(noun) Olive oil is made from olives, which grow in the Mediterranean, California, South America, and many other parts of the world. Olive oil is an essential ingredient in Mediterranean cooking, and it is also extremely good for you, since it is high in monounsaturated fat and antioxidants. Olive oil raises HDL levels (the “good” cholesterol) and controls LDL (“bad” cholesterol).
Extra virgin olive oil is obtained from the first pressing of olives. This is the most flavorful, healthy, and expensive olive oil. The next grade is called virgin olive oil, and the third simply olive oil or pure olive oil.
Cold-pressing is the best method of extracting the oil from the olives. Other methods create heat, which leads to a lesser quality olive oil.
The best olive oils are therefore the extra virgin, cold-pressed varieties, though these two labels do not necessarily guarantee a good olive oil. In the end, it all comes down to what tastes best to you.
Filtering and Refining
The question of filtered/refined vs unfiltered/unrefined olive oil has mainly to do with what you plan to do with the oil and how you want it to look. Filtered/refined olive oil is suitable for sautéing, while unfiltered/unrefined cannot be heated to a high temperature – it should be used for salad dressing and drizzling. In addition, unfiltered olive oil is usually cloudy, which may make it unattractive to some.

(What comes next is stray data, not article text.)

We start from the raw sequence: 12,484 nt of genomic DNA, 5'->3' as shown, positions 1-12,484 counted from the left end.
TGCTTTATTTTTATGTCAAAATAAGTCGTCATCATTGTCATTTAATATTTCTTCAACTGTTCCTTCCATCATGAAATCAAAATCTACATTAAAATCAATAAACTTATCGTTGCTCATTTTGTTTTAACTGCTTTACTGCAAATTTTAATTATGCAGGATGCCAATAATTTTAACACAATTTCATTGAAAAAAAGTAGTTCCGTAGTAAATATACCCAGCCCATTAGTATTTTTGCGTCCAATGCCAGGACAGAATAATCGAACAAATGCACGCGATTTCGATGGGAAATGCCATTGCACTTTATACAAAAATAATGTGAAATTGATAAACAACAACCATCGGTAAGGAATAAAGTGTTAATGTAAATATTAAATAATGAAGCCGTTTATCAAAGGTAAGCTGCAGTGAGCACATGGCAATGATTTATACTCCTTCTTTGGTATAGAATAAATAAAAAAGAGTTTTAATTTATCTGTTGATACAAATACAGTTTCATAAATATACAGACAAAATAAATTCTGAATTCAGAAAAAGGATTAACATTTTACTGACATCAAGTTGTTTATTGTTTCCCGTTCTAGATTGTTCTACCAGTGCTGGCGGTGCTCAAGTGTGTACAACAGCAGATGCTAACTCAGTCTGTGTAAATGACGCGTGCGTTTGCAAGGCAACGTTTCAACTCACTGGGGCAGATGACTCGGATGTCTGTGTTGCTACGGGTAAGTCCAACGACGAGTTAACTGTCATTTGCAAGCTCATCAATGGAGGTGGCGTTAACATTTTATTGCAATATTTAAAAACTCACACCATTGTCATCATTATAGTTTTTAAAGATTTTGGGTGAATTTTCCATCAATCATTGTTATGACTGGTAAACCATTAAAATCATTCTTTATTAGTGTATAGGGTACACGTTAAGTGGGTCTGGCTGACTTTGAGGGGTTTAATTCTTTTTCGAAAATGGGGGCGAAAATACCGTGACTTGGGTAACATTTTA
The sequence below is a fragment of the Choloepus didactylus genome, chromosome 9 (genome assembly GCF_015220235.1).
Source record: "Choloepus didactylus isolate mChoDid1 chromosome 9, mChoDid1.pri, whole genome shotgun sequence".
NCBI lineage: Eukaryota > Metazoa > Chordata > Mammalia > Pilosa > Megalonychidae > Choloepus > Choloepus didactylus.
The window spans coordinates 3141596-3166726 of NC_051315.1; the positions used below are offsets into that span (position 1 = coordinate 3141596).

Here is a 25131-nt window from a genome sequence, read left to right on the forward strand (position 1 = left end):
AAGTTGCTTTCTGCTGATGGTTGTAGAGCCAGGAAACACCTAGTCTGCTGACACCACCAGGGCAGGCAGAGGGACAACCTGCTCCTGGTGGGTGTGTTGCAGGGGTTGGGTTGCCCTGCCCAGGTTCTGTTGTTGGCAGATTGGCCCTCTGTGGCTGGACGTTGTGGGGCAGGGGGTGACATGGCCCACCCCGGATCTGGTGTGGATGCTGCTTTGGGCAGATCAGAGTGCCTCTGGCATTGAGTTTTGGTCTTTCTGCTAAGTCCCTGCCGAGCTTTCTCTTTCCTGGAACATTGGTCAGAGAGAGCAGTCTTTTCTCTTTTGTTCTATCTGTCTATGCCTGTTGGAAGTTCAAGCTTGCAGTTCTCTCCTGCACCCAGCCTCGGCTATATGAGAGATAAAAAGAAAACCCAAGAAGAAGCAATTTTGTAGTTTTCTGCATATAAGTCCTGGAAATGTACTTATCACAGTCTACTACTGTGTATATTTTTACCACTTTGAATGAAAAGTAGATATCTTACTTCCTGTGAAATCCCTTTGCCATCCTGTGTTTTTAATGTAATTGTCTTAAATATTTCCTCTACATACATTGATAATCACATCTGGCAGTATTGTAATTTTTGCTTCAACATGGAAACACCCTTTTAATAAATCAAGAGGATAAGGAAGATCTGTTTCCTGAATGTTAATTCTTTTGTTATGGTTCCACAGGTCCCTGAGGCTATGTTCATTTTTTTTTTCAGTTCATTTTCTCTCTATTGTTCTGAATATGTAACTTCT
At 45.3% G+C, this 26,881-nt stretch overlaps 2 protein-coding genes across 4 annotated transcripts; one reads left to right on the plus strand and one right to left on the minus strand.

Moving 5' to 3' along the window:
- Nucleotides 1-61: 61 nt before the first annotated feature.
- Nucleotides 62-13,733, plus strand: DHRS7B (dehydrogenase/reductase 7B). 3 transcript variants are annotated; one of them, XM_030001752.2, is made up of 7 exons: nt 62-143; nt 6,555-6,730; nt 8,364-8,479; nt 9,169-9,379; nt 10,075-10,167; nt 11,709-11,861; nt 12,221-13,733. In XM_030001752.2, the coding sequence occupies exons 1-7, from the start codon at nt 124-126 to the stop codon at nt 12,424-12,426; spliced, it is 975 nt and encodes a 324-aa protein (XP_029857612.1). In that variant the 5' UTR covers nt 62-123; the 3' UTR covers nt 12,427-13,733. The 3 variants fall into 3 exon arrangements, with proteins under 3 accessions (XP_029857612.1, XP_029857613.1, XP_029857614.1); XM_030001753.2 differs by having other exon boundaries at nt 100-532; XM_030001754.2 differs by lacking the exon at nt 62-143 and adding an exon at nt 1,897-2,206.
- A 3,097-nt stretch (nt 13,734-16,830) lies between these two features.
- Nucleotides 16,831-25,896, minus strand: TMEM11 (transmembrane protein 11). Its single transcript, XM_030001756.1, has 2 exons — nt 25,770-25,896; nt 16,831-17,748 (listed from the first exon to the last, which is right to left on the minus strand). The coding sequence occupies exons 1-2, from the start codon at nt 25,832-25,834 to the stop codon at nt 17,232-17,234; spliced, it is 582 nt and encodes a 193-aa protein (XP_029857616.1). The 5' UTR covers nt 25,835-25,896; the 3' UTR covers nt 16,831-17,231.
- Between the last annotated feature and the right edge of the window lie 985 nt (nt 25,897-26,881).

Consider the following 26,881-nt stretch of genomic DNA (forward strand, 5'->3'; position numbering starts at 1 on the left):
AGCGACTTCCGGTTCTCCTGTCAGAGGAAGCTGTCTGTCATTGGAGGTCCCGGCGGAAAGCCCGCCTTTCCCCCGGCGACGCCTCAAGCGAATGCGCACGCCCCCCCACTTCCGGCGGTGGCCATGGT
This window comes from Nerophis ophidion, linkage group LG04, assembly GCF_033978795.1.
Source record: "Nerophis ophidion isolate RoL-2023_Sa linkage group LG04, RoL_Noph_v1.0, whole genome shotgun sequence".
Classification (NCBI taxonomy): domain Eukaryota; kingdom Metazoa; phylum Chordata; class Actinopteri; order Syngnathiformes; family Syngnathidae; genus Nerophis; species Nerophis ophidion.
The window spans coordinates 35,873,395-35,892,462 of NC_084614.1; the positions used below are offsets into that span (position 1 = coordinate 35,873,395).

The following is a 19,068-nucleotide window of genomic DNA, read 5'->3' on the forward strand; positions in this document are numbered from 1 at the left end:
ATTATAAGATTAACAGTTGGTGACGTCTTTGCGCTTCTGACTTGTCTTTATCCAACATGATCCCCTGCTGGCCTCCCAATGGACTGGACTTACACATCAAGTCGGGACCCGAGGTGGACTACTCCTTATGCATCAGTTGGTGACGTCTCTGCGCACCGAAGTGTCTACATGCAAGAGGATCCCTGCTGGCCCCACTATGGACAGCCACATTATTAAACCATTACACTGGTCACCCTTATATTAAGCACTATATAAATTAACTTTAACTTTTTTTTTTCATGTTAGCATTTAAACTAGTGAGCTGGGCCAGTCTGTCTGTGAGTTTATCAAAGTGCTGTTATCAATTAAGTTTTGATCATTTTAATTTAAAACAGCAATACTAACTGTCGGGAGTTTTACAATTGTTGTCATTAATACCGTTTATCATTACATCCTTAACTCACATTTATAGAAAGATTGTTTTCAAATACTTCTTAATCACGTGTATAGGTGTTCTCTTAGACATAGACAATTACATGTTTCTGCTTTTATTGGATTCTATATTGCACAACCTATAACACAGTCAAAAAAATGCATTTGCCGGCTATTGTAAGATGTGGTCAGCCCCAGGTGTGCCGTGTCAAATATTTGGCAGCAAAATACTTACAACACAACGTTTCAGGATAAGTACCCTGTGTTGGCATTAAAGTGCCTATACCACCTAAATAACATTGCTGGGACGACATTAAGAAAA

Olive oil is good for about a year from the day it is pressed, and should be stored in a fairly cool, dry place (though not the refrigerator, as it will solidify and you’ll have to let it warm up each time you want to use it).
I keep at least three different types of olive oil around. They are all organic and extra virgin, but I have a refined, cheapish bottle that I use for cooking, a mid-priced bottle for vinaigrette, and an expensive bottle that I drizzle on bread, vegetables, and salads.